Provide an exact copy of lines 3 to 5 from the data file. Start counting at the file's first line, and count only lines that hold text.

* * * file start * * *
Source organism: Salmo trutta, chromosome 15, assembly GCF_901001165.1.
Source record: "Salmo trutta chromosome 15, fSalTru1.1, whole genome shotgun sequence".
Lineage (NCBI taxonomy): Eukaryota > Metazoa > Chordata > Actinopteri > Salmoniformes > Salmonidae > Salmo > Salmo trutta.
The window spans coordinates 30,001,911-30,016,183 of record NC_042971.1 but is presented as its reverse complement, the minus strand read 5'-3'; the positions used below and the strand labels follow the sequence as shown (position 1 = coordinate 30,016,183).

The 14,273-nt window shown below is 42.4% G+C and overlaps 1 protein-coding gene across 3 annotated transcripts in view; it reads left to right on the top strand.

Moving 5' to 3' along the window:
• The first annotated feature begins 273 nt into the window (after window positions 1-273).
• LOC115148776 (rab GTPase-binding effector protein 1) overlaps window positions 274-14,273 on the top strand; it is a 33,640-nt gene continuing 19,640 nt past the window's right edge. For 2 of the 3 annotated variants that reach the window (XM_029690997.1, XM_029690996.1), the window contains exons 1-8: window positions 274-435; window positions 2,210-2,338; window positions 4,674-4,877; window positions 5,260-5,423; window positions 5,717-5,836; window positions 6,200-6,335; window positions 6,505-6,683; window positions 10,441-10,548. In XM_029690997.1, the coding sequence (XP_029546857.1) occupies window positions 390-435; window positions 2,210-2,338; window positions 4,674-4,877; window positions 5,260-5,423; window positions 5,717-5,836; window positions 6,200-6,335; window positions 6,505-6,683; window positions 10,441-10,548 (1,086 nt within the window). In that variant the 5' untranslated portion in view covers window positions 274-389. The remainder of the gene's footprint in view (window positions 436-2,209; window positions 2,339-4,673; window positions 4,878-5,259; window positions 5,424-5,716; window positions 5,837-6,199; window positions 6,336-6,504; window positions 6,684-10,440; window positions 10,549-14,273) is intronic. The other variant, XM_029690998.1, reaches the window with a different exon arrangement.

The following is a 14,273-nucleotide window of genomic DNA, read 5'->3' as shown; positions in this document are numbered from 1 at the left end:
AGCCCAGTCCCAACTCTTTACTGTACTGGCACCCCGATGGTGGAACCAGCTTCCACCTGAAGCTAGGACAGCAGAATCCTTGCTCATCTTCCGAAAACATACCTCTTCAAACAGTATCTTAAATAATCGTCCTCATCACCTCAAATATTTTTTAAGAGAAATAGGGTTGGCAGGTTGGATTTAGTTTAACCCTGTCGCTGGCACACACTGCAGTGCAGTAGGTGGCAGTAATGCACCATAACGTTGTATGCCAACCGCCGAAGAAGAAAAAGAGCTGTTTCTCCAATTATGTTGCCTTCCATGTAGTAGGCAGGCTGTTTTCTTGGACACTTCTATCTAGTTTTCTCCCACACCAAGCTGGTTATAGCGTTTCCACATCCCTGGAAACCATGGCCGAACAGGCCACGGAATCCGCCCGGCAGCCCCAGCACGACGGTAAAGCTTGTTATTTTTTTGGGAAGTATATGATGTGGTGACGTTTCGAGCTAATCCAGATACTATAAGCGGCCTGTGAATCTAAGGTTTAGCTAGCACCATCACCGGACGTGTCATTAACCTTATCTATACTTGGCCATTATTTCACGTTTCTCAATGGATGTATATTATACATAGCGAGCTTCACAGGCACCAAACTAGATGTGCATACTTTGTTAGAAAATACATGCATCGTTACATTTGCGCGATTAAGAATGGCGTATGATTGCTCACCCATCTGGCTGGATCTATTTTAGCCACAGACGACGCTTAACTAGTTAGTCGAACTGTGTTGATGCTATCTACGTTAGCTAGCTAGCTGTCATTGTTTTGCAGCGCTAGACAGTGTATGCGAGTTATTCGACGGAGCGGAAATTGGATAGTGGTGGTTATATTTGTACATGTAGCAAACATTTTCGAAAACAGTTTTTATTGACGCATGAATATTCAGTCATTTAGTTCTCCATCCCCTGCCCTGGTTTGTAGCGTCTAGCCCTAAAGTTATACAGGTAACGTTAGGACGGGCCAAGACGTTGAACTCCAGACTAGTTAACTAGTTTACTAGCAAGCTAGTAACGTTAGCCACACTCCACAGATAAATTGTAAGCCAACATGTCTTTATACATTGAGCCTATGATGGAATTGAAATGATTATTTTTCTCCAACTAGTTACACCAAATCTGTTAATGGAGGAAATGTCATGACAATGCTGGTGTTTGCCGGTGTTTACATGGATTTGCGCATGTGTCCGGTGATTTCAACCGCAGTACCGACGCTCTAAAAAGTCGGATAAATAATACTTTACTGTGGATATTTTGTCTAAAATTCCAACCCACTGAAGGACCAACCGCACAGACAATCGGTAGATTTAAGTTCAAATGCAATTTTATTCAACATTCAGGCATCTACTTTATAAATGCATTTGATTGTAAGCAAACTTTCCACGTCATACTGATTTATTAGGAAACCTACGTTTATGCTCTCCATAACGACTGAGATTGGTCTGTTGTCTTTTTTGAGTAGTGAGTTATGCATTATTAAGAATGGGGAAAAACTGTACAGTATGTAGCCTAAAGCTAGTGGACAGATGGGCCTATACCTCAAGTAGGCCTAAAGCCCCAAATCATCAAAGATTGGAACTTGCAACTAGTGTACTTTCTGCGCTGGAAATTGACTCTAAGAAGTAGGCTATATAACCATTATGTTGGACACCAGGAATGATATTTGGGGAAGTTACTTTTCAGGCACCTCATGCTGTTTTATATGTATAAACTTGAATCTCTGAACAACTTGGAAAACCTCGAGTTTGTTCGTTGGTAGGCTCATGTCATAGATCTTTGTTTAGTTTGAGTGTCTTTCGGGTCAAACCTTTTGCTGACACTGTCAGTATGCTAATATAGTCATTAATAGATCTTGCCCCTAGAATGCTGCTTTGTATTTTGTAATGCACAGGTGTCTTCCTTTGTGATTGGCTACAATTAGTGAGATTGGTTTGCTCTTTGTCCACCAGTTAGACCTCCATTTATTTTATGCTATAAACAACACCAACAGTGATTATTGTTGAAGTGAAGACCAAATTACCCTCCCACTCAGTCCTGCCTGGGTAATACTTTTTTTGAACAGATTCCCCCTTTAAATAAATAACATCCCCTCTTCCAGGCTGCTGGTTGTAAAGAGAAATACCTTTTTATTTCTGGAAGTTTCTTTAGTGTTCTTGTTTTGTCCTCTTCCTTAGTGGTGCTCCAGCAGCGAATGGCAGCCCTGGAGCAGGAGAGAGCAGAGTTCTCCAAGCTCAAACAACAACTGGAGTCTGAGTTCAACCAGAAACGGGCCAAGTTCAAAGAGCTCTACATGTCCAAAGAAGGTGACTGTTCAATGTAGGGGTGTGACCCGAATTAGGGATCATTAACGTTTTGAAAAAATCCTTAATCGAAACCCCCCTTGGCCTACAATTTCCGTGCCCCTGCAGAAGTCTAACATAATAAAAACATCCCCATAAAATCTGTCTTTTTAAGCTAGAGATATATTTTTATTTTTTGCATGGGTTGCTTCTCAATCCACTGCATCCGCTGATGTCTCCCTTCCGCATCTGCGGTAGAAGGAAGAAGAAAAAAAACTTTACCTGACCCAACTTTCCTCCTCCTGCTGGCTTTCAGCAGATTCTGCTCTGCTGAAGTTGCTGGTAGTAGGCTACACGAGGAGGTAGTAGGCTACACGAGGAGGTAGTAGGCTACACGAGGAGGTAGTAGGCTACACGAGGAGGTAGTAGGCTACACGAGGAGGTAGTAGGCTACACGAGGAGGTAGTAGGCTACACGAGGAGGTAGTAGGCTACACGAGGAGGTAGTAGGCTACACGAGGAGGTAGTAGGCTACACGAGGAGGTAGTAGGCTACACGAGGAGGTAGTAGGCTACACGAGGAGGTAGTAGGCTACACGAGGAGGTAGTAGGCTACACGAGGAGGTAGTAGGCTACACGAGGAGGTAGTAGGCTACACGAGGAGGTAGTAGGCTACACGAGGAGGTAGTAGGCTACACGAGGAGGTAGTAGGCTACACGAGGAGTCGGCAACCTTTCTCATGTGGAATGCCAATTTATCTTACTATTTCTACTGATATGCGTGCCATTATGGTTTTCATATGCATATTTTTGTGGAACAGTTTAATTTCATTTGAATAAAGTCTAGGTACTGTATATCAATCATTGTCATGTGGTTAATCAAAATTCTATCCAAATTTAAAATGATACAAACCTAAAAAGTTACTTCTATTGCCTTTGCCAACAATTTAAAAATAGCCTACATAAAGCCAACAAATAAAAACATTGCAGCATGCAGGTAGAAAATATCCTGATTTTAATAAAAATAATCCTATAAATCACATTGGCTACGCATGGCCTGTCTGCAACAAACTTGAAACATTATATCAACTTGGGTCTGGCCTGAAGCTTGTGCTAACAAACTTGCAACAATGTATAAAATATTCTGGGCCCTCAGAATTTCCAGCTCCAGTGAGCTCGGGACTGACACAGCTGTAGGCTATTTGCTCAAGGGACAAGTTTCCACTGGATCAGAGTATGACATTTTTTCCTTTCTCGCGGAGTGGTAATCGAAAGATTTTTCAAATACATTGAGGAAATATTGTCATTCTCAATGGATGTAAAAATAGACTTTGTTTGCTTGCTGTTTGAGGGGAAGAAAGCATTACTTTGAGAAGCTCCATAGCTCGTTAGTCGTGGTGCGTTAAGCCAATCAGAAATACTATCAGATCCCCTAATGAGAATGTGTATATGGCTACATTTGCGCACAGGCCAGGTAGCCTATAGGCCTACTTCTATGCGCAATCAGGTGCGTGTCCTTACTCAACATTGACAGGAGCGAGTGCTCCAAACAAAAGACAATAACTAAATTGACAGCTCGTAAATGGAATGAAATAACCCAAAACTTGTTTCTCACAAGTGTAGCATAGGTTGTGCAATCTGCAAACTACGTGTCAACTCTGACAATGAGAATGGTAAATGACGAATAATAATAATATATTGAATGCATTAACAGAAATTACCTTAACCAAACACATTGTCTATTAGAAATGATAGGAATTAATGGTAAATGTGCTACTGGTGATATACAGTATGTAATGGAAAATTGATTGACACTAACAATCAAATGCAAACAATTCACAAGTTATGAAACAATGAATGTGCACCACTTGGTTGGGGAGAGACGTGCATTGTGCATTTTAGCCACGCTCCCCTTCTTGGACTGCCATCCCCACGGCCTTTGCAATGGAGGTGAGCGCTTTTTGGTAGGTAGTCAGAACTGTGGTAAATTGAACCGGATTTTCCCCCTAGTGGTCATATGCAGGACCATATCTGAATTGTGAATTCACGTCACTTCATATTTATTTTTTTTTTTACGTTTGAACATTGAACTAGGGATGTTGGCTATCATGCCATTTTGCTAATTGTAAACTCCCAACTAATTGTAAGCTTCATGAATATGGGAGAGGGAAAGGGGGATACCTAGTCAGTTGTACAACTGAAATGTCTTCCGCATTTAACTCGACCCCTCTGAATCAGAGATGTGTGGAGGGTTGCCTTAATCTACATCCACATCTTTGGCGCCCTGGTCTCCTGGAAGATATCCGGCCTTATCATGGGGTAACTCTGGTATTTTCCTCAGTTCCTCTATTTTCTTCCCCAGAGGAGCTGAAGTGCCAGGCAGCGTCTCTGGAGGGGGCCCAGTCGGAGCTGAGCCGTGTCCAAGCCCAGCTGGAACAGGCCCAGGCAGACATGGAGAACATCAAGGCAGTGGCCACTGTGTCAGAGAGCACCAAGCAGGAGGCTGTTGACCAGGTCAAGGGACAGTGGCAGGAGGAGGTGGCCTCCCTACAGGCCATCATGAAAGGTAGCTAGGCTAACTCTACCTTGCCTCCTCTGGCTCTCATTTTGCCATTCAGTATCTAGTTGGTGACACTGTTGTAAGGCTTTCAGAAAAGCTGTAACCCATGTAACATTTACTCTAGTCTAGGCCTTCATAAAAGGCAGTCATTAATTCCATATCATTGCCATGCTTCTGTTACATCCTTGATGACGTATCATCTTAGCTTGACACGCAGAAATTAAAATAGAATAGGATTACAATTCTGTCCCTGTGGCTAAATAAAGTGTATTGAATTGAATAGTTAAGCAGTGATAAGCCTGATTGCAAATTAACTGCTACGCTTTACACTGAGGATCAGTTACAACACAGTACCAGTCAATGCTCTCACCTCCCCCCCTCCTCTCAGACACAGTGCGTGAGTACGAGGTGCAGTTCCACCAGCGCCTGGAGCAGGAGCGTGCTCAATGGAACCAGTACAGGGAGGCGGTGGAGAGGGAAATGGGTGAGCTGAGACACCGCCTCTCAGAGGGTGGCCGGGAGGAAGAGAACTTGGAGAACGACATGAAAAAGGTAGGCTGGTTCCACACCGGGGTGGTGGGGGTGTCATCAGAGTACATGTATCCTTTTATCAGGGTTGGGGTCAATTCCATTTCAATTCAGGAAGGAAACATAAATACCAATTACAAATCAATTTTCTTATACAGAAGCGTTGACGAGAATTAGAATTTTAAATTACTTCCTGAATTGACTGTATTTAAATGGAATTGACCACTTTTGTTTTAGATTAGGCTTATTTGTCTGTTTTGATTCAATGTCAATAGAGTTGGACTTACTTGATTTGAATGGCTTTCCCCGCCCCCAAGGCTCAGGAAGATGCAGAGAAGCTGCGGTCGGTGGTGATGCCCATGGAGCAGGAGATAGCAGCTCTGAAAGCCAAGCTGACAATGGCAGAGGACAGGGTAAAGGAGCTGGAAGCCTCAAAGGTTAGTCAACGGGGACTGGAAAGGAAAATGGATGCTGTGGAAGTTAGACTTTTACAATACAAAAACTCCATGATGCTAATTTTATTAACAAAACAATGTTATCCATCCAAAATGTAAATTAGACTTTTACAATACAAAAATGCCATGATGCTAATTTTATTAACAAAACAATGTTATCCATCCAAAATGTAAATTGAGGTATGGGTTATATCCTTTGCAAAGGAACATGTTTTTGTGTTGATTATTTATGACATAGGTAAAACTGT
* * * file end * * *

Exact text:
Lineage (NCBI taxonomy): Eukaryota > Metazoa > Chordata > Actinopteri > Salmoniformes > Salmonidae > Salmo > Salmo trutta.
The window spans coordinates 30,001,911-30,016,183 of record NC_042971.1 but is presented as its reverse complement, the minus strand read 5'-3'; the positions used below and the strand labels follow the sequence as shown (position 1 = coordinate 30,016,183).

The 14,273-nt window shown below is 42.4% G+C and overlaps 1 protein-coding gene across 3 annotated transcripts in view; it reads left to right on the top strand.